Students design first radio frequency identification timer

07 November 2005

Out of the box: The winning IS honours team, BreadBox Solutions (from left) Lee Ingram (programmer), Simon Rentzke (programmer), Adrian Hope-Bailie (head programmer), and Robert Stothers (head documenter and quality controller) and Shane Thorp (project leader). (Onyx took second place and Salient Dimension was third.)

It's the highlight of the information systems calendar: third-year and honours students strutting their stuff at the annual exposition in the Jameson Hall. This year the winning honours group didn't disappoint, clocking a mega 95% for their project, a unique software solution for the Western Province Karting Club (WPKC).

The club operates from the Killarney race track, one of seven clubs countrywide. But they were struggling under the yoke of a rented proprietary timing system, with its heavy price tag and restrictive programing.

Under the banner of BreadBox Solutions, the students, Shane Thorp, Adrian Hope-Bailie, Simon Rentzke, Lee Ingram and Robert Stothers, designed an alternative timing system, incorporating a comprehensive implementation plan and quality-control measures. The saving to the club will amount to R300 000 over five years.

The proprietary system the club was using was a rigid generic, leaving karting officials disgruntled and without any control over how race results and championship tallies were updated or viewed. It didn't provide a competitors' database either, a headache for the club, which often fields more than 1 000 competitors at race meetings.

Significantly, the team's radio frequency identification (RFID) system, which uses a tag transponder and passive RFID tags on the karts, is a first for South African kart racing circles, where the karts reach speeds of more than 120km/hr. There are other circuits using the RFID technology - the Indy 500 for one, a championship kart race in the US.

BreadBox Solutions' modular systems design, called Kronos (after the Greek god of time), allows local users to interface with several hardware systems. It cuts out expensive transponder units in favour of the cheaper RFID tag system, produced locally.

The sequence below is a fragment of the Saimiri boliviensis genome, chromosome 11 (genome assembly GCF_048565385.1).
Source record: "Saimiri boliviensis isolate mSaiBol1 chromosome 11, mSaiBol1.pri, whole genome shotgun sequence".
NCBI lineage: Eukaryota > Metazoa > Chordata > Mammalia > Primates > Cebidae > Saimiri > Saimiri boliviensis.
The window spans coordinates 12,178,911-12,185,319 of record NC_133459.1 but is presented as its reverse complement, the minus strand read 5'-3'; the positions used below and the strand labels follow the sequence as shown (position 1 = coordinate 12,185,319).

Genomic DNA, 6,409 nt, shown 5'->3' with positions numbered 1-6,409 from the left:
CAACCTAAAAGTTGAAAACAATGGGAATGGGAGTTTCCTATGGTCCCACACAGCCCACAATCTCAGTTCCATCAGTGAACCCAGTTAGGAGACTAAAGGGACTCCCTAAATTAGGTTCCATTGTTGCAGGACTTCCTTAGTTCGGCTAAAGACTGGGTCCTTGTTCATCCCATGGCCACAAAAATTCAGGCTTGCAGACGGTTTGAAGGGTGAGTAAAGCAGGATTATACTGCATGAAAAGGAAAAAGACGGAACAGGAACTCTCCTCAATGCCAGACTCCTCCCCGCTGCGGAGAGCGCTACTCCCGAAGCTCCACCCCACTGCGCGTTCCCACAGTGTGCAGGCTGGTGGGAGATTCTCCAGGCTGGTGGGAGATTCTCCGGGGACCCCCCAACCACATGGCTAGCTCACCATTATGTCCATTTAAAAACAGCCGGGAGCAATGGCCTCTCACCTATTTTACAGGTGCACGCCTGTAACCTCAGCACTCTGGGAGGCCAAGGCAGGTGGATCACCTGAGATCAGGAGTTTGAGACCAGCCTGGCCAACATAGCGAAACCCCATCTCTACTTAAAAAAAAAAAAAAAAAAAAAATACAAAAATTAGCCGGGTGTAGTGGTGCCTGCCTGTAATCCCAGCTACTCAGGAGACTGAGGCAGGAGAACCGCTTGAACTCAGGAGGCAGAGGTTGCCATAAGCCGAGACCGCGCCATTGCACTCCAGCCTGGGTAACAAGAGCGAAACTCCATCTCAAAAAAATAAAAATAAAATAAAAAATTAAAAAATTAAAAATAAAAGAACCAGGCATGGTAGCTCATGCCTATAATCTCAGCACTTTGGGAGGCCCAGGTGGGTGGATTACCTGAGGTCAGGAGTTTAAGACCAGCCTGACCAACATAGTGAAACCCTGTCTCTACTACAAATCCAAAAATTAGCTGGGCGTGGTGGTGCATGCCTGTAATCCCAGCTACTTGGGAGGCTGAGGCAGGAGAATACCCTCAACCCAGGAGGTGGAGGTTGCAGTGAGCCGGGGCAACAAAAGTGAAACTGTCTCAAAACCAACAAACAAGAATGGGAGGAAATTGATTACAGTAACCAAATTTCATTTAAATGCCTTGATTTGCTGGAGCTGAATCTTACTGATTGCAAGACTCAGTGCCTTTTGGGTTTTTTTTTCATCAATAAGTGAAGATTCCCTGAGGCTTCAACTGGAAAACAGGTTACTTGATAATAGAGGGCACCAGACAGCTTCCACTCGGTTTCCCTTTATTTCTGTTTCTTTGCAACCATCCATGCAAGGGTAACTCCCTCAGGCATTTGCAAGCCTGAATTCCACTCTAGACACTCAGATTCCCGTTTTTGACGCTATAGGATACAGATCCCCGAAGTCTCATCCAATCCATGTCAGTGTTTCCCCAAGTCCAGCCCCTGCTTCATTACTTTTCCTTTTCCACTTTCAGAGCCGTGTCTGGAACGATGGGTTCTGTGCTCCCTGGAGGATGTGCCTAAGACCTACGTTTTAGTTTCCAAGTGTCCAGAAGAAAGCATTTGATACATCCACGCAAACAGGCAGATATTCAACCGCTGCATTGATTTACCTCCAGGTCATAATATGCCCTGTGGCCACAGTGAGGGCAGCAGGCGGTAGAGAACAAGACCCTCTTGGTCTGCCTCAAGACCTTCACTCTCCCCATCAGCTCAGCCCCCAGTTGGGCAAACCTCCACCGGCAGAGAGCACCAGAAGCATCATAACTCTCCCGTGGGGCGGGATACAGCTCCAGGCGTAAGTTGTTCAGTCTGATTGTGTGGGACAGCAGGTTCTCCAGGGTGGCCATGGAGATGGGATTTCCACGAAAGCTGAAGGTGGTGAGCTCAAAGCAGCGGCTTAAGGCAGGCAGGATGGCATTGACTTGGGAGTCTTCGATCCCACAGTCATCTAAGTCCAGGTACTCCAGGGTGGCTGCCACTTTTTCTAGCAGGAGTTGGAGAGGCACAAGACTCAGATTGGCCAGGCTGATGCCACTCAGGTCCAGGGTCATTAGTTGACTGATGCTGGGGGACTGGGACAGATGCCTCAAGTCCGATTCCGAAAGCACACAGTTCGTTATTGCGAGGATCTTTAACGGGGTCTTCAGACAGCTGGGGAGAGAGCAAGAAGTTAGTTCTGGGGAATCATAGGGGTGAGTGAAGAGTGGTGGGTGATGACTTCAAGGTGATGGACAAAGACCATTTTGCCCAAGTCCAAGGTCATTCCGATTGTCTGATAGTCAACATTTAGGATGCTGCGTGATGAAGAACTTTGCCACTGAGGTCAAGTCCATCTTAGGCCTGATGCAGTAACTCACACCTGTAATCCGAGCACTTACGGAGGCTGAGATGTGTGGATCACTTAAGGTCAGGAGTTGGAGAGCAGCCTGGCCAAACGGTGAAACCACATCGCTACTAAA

The students' solution means the club can keep accurate records of all timed laps and events throughout the year. They are also able to display results and forthcoming events on the Internet or the WPKC website.

"Many of the clubs still face the nightmare of timing competitors using Excel spreadsheets or manual training methods," group leader Shane Thorp said. "It's laborious, time-consuming, unwieldly to manage and prone to error."

The new system also complies with the South African Racing Regulations, and the students are hoping to implement it once it has passed the Motorsport South Africa-regulated criteria and mandates.

The project brings to an end (academically that is) months of hard slog. There were some head-scratching moments for the five. The group struggled to find hardware donor for the development phase until Ipico Technologies came through.

BreadBox Solutions' system is good news for the country's thriving karting circuit, bearing in mind that Formula One racing giants Michael Schumacher and Fernando Alonso started as kart racers.

The UCT team is chuffed: "There's always an unofficial competition among IS students, group leader Shane Thorp said. "Getting into the top three is the main aim."

But their performance took the chequered flag.

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